By Charles Bybelezer Opinion www.jewishtribune.ca August 10, 2010
Charles Bybelezer is a writer on Chabad TMR’s blog in Montreal
The conversion crisis is the reflection of a singular reality: non-halachic conversions will never gain equal status in Israel.
The reason needs to be overtly stated: under no circumstances can the Jewish state of Israel become an ‘enlightened quasi-Jew’ state. To approximate the effects of uniformly recognizing all forms of conversion, Israel needs only to refer to the evolution of North-American Jewry.
Relative to this, only one truth emerges: Israel can never fully validate non-halachic conversions because the prospect of complete assimilation within the only Jewish state in the world resides totally outside the realm of possibility.
Intermountain Jewish News Editorial www.ijn.com July 29, 2010
Rotem is living in a dream world if he thinks that by decentralizing conversions he will dramatically increase their number.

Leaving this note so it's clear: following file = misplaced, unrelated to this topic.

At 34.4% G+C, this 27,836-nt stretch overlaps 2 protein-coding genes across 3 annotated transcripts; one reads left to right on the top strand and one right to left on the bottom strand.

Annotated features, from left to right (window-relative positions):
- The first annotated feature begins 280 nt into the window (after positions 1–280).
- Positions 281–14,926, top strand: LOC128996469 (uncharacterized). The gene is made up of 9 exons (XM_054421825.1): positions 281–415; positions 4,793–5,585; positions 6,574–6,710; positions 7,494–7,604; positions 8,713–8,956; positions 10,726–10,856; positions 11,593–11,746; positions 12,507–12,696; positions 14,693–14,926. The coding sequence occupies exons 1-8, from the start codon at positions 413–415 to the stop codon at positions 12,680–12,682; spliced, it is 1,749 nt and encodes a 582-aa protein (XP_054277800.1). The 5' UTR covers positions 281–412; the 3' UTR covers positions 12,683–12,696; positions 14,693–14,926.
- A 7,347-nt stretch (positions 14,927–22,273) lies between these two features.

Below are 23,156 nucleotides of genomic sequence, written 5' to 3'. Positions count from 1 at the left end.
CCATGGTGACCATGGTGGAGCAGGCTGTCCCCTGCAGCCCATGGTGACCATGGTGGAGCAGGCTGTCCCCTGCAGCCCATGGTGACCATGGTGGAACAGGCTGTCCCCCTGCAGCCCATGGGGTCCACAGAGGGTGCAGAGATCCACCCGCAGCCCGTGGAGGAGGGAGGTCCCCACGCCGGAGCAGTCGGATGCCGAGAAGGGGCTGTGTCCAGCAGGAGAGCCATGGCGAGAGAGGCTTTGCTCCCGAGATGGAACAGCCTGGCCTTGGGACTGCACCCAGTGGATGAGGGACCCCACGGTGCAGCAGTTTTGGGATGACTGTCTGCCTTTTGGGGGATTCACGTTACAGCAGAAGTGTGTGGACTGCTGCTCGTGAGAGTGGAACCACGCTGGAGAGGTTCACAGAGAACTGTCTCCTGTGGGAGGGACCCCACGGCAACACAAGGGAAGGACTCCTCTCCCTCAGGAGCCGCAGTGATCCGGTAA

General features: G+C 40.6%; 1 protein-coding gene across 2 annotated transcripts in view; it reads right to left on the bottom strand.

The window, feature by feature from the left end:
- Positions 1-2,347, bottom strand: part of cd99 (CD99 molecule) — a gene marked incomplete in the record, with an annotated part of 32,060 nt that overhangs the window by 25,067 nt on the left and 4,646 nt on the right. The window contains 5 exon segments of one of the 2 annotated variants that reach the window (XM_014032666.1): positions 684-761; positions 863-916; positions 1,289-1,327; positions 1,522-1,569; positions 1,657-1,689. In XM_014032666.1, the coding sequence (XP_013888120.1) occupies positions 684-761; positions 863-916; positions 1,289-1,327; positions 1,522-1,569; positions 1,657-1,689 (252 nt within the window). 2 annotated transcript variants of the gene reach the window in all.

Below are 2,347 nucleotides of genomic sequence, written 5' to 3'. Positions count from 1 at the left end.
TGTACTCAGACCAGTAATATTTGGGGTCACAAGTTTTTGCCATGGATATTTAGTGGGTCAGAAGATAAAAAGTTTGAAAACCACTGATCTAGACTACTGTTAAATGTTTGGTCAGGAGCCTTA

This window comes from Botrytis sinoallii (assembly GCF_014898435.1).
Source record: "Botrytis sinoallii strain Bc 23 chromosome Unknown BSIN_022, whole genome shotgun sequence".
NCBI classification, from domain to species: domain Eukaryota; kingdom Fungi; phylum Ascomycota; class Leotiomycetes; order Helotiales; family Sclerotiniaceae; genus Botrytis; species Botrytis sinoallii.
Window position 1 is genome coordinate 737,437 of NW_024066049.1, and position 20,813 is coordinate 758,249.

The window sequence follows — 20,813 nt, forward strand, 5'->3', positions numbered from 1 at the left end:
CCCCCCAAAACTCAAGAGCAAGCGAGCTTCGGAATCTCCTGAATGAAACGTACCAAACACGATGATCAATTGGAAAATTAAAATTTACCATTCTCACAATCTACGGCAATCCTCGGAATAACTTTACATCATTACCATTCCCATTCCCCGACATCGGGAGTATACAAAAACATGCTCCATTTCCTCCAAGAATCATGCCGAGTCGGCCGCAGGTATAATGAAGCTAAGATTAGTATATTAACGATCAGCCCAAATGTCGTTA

Conversion is a spiritual path, not a political one. Local rabbis might more readily guide potential converts, but it is entirely unrealistic to think that this will alter the status of hundreds of thousands of people. Just do some simple math.
Jpost.com Editorial www.jpost.com August 9, 2010
In a fascinating legal decision that touches on the very core of Jewish/Israeli identity, the country’s supreme legal authority ruled last week that a woman who converted to Christianity and immigrated to Germany could not regain her Israeli citizenship under the Law of Return, even though two Orthodox rabbinical courts – in London and in Tel Aviv – had determined that she was Jewish.
However, in their precedent-making decision, the three justices – Neal Hendel, Elyakim Rubinstein and Hanan Meltzer – gave the woman the option of regaining citizenship if she could prove to the Interior Ministry her renewed commitment to the Jewish people.
By Elana Maryles Sztokman http://blogs.forward.com August 11, 2010
Anat Hoffman, who was under a restraining order barring her from the main Kotel, stood outside the security gates with her friend Rabbi Naama Kelman Dean of the Hebrew Union College-Jewish Institute of Religion’s Jerusalem campus, holding the Torah.